11 10 Ways to Write Caption Leads
5. An Infinitive Lead uses a verb form along with “to.” Infinitive leads provide action at the beginning of the copy. EXAMPLE: To charter buses to New Orleans, band members sold M&Ms. Trumpet player John Marsh sells Julie Jones one of the 4,200 boxes of candy that helped send the 175-member band to the February Mardi-Gras parades.

12 10 Ways to Write Caption Leads
6. A Participle Lead begins with a verb ending in “ing” or “ed” in an adjective phrase. It can incorporate both action and description in the first word. Use this type sparingly. EXAMPLE: Selling another box of M&Ms, John Marsh, first-chair trumpet player, reaches his goal of top salesperson in the band’s candy campaign as he sells another box to Julie Jones.

13 10 Ways to Write Caption Leads
7. A Prepositional Lead begins with a prepositional phrase and provides description. EXAMPLE: With M&Ms in hand and New Orleans in mind, trumpet player John Marsh sells a sweet treat to Julie Jones, a sophomore in his Trig class. Candy sales financed the band’s February trip to Mardi Gras.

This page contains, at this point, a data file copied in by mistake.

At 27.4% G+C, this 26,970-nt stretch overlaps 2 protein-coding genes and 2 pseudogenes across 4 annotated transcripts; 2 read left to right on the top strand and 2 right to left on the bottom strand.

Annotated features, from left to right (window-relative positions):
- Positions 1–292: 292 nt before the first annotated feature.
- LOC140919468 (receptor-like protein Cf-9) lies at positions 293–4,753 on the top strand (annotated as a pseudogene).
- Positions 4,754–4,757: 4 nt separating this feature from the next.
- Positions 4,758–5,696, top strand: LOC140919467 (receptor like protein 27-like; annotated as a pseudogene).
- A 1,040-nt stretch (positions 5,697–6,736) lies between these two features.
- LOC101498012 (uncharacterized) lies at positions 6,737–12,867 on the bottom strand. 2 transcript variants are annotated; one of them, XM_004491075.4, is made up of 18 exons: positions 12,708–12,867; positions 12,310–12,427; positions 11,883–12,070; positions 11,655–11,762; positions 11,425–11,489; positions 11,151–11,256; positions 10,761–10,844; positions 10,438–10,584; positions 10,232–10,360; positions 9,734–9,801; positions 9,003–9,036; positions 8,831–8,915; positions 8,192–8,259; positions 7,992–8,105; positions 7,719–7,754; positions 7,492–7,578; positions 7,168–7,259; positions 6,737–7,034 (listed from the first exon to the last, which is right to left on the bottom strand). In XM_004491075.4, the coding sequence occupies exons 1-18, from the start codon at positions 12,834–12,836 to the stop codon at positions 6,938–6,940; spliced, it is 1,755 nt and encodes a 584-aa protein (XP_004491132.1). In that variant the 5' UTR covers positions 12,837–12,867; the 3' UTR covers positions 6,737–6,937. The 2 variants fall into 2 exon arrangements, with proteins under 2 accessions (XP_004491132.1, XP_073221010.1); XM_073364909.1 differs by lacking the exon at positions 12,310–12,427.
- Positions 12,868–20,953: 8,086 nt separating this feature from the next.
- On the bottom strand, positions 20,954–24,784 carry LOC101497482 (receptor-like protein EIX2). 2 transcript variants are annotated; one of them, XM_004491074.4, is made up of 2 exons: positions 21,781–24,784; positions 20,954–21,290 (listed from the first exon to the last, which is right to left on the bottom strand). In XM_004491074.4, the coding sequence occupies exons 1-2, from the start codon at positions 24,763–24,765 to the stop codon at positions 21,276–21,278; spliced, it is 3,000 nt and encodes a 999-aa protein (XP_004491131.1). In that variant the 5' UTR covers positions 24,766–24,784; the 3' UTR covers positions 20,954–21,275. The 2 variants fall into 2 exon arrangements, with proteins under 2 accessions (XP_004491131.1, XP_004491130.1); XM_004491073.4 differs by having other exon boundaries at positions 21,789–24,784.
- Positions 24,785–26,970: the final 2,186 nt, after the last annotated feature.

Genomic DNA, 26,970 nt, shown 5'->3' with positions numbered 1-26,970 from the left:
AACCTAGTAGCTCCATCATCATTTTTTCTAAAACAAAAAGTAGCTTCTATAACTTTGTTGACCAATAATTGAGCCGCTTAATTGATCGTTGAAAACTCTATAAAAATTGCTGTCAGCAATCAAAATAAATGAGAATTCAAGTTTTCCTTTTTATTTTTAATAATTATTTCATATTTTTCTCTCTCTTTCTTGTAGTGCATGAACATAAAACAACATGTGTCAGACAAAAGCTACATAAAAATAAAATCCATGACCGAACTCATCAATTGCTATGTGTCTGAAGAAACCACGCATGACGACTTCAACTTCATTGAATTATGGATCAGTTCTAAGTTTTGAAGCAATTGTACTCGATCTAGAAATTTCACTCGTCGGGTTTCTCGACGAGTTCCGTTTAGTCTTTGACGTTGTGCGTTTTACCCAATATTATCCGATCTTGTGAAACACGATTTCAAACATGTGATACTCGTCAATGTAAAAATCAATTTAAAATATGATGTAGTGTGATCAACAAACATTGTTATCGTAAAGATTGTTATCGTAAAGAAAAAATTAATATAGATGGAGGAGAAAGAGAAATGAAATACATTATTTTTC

14 10 Ways to Write Caption Leads
8. A Proper Noun Lead begins with a proper noun or name when that person or thing is the most important part of the story. Because proper noun leads don’t imply action, use them sparingly. EXAMPLE: John Marsh, who has been in band for three years, sells the seventh box of M&Ms to Julie Jones, a sophomore in his Trig class. The class sale of candy was one of the most popular ways of raising money; 32 different groups sold 11 types of candy during the year.

15 10 Ways to Write Caption Leads
9. A Temporal Lead features a time element and often begins with “while,” “where,” “as,” or “since.” EXAMPLE: While some band members work hard to sell their M&Ms, top saleperson John Marsh makes it look easy with over 300 sales. Julie Jones buys her seventh box, one of the 4,200 sold to finance the band’s trip to march in the Mardi Gras parade.

16 10 Ways to Write Caption Leads